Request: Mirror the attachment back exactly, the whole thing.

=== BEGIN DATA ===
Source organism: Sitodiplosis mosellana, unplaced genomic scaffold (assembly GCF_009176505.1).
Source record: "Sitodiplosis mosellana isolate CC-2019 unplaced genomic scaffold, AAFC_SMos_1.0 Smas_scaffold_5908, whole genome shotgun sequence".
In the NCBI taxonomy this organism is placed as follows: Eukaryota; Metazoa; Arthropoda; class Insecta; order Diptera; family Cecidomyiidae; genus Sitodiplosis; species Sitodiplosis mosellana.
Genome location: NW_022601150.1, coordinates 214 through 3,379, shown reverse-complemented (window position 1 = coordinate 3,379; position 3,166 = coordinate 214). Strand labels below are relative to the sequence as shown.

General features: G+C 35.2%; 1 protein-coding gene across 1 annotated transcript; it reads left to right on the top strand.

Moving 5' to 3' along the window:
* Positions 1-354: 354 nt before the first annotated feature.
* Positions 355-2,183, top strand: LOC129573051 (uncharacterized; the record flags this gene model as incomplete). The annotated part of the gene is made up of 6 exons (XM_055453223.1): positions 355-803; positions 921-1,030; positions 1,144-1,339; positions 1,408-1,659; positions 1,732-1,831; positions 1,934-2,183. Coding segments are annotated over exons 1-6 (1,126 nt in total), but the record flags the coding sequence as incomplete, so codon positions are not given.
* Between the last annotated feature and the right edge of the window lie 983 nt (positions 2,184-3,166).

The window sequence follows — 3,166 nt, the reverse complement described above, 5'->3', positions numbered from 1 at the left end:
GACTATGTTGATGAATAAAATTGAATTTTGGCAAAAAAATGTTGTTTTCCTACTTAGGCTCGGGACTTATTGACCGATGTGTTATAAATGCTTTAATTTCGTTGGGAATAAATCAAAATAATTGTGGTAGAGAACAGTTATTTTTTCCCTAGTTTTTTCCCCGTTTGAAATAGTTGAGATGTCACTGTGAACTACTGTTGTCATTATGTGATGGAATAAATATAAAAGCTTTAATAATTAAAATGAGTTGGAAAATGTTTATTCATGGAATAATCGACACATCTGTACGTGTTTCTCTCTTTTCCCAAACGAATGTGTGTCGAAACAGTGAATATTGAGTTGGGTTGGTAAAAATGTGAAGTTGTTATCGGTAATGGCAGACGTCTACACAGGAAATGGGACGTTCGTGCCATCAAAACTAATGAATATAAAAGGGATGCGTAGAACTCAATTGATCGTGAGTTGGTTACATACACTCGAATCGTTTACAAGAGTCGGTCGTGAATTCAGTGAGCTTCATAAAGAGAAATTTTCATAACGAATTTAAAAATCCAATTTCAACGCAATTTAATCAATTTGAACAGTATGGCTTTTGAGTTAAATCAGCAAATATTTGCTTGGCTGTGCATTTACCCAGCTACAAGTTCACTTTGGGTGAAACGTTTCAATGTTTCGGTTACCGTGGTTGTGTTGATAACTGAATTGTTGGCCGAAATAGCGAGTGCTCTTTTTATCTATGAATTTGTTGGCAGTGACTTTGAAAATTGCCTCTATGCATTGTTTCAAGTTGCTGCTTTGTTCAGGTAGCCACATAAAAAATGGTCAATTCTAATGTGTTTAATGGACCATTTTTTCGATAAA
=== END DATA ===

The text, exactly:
Source organism: Sitodiplosis mosellana, unplaced genomic scaffold (assembly GCF_009176505.1).
Source record: "Sitodiplosis mosellana isolate CC-2019 unplaced genomic scaffold, AAFC_SMos_1.0 Smas_scaffold_5908, whole genome shotgun sequence".
In the NCBI taxonomy this organism is placed as follows: Eukaryota; Metazoa; Arthropoda; class Insecta; order Diptera; family Cecidomyiidae; genus Sitodiplosis; species Sitodiplosis mosellana.
Genome location: NW_022601150.1, coordinates 214 through 3,379, shown reverse-complemented (window position 1 = coordinate 3,379; position 3,166 = coordinate 214). Strand labels below are relative to the sequence as shown.

General features: G+C 35.2%; 1 protein-coding gene across 1 annotated transcript; it reads left to right on the top strand.

Moving 5' to 3' along the window:
* Positions 1-354: 354 nt before the first annotated feature.
* Positions 355-2,183, top strand: LOC129573051 (uncharacterized; the record flags this gene model as incomplete). The annotated part of the gene is made up of 6 exons (XM_055453223.1): positions 355-803; positions 921-1,030; positions 1,144-1,339; positions 1,408-1,659; positions 1,732-1,831; positions 1,934-2,183. Coding segments are annotated over exons 1-6 (1,126 nt in total), but the record flags the coding sequence as incomplete, so codon positions are not given.
* Between the last annotated feature and the right edge of the window lie 983 nt (positions 2,184-3,166).

The window sequence follows — 3,166 nt, the reverse complement described above, 5'->3', positions numbered from 1 at the left end:
GACTATGTTGATGAATAAAATTGAATTTTGGCAAAAAAATGTTGTTTTCCTACTTAGGCTCGGGACTTATTGACCGATGTGTTATAAATGCTTTAATTTCGTTGGGAATAAATCAAAATAATTGTGGTAGAGAACAGTTATTTTTTCCCTAGTTTTTTCCCCGTTTGAAATAGTTGAGATGTCACTGTGAACTACTGTTGTCATTATGTGATGGAATAAATATAAAAGCTTTAATAATTAAAATGAGTTGGAAAATGTTTATTCATGGAATAATCGACACATCTGTACGTGTTTCTCTCTTTTCCCAAACGAATGTGTGTCGAAACAGTGAATATTGAGTTGGGTTGGTAAAAATGTGAAGTTGTTATCGGTAATGGCAGACGTCTACACAGGAAATGGGACGTTCGTGCCATCAAAACTAATGAATATAAAAGGGATGCGTAGAACTCAATTGATCGTGAGTTGGTTACATACACTCGAATCGTTTACAAGAGTCGGTCGTGAATTCAGTGAGCTTCATAAAGAGAAATTTTCATAACGAATTTAAAAATCCAATTTCAACGCAATTTAATCAATTTGAACAGTATGGCTTTTGAGTTAAATCAGCAAATATTTGCTTGGCTGTGCATTTACCCAGCTACAAGTTCACTTTGGGTGAAACGTTTCAATGTTTCGGTTACCGTGGTTGTGTTGATAACTGAATTGTTGGCCGAAATAGCGAGTGCTCTTTTTATCTATGAATTTGTTGGCAGTGACTTTGAAAATTGCCTCTATGCATTGTTTCAAGTTGCTGCTTTGTTCAGGTAGCCACATAAAAAATGGTCAATTCTAATGTGTTTAATGGACCATTTTTTCGATAAA